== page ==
Anyway, another thing that I found a bit weird about the NYT story was its placement in the paper, in the Technology section. As far as I can tell, although the people who play the game are doubtless interested in 'technology', the change to the game that's being covered doesn't seem to involve any actual new hardware or even significant changes to the software platform of the game at all. That is, there's no technology in the story. A lot of newspapers have 'entertainment/lifestyle' sections that I would have thought would have been more approprate for, but none the Times' section headers really fit... video games aren't 'Sports', so that's out; 'Arts' just doesn't seem quite right either, though TV and movie coverage is in there; video games, since participatory, aren't quite an Art, and anyway, Warcraft coverage would probably clash with the dance and theater reviews, and also probably wouldn't reach its intended audience. Science -- no. Style -- no. Health -- uh uh. Not World, not Region... if it had been me, I perhaps would have put it under 'National'. But really a paper needs an Entertainment section for that story, which the NYT doesn't have.


Blogger Bridget said...

Yay, I was hoping someone would pick that story up! My first thought upon reading it was 'wow, do they really think they're the first to discover syntax?' There were some interesting (and frustrating) comments when the story hit the front page of Digg a few days ago.

2:52 PM  
Anonymous Eric said...

About the World of Warcraft story: the (not-so-satisfying) reason it was in the NYT Tech section is because it was part of that section's coverage of "the Electronic Entertainment Expo, better known as E3" (though a couple of articles about games somehow made it into the Arts section early last week -- search result here).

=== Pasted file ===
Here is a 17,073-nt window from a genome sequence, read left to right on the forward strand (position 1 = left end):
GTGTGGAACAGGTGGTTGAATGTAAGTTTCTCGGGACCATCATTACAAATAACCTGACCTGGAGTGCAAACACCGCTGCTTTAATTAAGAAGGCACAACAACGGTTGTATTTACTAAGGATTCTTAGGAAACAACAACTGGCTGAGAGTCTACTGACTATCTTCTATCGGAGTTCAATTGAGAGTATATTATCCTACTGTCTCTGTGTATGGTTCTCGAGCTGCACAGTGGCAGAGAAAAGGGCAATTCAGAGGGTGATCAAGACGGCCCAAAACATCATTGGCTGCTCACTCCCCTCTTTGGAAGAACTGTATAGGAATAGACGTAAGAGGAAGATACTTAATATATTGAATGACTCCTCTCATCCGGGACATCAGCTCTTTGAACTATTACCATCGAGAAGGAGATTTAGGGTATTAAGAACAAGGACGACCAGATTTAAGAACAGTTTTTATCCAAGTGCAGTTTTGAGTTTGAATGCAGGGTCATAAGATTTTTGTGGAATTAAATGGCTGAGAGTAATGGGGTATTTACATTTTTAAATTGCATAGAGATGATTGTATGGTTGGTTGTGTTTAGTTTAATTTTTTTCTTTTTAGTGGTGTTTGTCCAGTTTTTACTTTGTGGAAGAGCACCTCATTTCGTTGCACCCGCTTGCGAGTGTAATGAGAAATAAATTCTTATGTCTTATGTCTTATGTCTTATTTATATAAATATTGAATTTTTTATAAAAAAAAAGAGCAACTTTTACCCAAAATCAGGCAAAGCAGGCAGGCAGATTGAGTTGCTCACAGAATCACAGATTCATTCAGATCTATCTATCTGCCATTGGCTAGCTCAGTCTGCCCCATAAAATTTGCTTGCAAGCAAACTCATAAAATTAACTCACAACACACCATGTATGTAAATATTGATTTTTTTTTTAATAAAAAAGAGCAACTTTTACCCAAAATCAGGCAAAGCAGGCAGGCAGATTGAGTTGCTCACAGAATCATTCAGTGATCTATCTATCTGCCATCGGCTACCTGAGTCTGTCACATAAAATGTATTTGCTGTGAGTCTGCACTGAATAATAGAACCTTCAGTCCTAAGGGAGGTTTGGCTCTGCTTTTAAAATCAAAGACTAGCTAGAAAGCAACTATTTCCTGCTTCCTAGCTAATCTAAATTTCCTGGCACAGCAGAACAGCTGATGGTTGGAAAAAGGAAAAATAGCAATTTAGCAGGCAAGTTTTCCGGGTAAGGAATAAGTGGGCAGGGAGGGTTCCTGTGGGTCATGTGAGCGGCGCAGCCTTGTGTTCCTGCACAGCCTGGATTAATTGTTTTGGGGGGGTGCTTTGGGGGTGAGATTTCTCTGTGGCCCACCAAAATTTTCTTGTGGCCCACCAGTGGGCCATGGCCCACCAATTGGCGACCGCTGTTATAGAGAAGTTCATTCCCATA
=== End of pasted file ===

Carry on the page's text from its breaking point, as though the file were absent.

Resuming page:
The reason this is getting all this media attention is pretty simple: gaming = big, big money. (From what I've read, the gaming industry appears to be more profitable than the movie & music industries combined.) Especially with the big three console makers (Microsoft, Sony, Nintendo) pushing new (technologically advanced) consoles, you can see why the press is all over E3 this year.

I'm not much of a gamer either and don't much care about the new race of characters in WoW, but online gaming has attracted a huge (albeit cultishly so) following, so any coverage of E3 will have to include coverage of it -- and for whatever reason, it all gets dropped in the Tech section.

12:10 PM  
Anonymous Jon said...

The only other place I've seen 'down tools' is in Heinlein's The Moon Is a Harsh Mistress. One of his best. Was just wondering.

5:42 PM  
Blogger hh said...

:) That's funny! I've read that Heinlein book, o'course, but don't remember the phrase from there. Not sure where I picked it up, but it doesn't seem too marked to my ear.

9:49 PM  
Anonymous Jon said...

Does 'doesn't seem too marked to my ear' mean that the phrase is easily understood?

If so, I'd agree. In the book, I remember it meant to stop working. He (Manuel?) was threatening to walk off a job.

I assume you're of an age, like myself. Noone reads Heinlein anymore.

7:54 PM